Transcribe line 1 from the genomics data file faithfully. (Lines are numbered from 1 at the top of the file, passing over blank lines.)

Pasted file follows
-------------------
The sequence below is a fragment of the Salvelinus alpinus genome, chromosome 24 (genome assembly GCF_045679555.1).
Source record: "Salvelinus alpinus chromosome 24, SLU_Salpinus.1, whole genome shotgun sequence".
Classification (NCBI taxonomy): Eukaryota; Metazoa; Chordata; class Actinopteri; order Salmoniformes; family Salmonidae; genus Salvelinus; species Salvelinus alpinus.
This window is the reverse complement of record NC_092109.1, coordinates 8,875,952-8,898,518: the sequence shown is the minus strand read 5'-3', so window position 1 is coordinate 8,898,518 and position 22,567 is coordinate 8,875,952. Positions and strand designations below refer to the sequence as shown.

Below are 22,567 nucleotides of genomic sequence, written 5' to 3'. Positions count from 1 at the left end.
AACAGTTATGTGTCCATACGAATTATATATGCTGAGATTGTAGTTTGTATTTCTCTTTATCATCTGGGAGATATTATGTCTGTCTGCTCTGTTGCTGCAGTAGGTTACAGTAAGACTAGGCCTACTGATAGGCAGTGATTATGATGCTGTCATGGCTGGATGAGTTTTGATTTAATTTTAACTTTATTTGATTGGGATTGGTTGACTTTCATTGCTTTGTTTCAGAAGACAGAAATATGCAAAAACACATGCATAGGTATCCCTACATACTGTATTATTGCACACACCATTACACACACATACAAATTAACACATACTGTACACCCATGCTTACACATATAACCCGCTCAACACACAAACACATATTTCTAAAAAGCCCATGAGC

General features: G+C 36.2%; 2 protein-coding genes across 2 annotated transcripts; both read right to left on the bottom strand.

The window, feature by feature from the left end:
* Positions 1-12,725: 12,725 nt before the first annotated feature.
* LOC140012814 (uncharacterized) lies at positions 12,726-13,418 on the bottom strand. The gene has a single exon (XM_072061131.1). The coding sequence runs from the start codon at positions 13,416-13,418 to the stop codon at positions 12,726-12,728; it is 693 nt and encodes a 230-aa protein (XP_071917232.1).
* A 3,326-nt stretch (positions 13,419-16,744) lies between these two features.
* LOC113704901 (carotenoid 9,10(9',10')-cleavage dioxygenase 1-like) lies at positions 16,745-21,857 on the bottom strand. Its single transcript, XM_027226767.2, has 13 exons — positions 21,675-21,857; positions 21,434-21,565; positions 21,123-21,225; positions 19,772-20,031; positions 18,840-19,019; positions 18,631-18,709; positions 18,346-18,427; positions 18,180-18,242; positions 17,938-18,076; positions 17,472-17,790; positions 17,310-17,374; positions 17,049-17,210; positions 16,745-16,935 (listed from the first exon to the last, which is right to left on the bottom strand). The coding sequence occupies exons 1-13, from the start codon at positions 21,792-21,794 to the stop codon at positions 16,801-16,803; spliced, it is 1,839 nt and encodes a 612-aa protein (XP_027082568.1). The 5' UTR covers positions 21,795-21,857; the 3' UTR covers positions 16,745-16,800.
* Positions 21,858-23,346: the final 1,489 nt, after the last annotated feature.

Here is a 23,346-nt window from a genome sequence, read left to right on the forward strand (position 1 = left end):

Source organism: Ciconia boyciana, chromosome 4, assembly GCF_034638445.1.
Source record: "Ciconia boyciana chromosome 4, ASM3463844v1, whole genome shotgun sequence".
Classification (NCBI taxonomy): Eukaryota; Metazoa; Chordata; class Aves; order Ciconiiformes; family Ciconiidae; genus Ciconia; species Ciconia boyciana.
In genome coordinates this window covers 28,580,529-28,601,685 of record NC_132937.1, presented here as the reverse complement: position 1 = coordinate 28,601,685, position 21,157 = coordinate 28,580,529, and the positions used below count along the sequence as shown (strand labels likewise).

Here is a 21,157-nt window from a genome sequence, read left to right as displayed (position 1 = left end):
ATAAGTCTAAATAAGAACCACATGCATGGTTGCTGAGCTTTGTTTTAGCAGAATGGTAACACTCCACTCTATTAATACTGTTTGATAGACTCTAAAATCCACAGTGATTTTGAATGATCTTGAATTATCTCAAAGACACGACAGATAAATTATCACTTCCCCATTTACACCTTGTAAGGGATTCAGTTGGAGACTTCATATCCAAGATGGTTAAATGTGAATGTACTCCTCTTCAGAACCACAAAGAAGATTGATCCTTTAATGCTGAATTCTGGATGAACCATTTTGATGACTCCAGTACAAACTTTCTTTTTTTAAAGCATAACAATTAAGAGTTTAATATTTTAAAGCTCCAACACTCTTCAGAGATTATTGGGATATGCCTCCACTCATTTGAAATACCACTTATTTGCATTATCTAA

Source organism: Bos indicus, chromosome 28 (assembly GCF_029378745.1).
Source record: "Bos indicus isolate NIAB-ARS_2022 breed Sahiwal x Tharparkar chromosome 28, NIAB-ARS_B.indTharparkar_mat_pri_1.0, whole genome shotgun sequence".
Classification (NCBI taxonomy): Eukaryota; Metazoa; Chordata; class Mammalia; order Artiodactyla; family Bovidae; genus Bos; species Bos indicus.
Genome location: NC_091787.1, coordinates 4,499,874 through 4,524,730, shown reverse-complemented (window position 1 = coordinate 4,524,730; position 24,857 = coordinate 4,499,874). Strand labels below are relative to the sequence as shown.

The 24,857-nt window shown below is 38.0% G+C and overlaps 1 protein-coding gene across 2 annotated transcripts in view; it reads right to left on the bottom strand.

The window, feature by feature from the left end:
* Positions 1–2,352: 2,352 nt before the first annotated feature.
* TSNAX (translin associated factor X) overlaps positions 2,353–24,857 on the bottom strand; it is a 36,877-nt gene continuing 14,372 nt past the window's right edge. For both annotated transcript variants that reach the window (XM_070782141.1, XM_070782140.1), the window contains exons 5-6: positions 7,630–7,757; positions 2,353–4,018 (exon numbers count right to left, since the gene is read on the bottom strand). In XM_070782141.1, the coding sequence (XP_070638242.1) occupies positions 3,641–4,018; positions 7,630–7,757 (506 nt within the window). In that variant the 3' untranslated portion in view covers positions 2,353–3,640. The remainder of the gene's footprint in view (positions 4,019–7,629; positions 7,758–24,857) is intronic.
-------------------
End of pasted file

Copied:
The sequence below is a fragment of the Salvelinus alpinus genome, chromosome 24 (genome assembly GCF_045679555.1).